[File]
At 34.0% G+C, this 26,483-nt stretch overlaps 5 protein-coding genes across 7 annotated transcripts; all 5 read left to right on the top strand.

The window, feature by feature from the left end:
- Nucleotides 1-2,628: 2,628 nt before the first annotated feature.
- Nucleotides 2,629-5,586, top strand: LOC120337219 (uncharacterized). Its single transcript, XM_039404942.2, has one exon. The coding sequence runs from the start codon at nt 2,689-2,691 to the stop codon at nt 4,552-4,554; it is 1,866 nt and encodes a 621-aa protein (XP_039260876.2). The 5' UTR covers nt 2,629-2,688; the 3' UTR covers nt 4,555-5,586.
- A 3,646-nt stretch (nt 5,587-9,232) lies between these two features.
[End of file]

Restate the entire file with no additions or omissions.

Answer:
At 34.0% G+C, this 26,483-nt stretch overlaps 5 protein-coding genes across 7 annotated transcripts; all 5 read left to right on the top strand.

The window, feature by feature from the left end:
- Nucleotides 1-2,628: 2,628 nt before the first annotated feature.
- Nucleotides 2,629-5,586, top strand: LOC120337219 (uncharacterized). Its single transcript, XM_039404942.2, has one exon. The coding sequence runs from the start codon at nt 2,689-2,691 to the stop codon at nt 4,552-4,554; it is 1,866 nt and encodes a 621-aa protein (XP_039260876.2). The 5' UTR covers nt 2,629-2,688; the 3' UTR covers nt 4,555-5,586.
- A 3,646-nt stretch (nt 5,587-9,232) lies between these two features.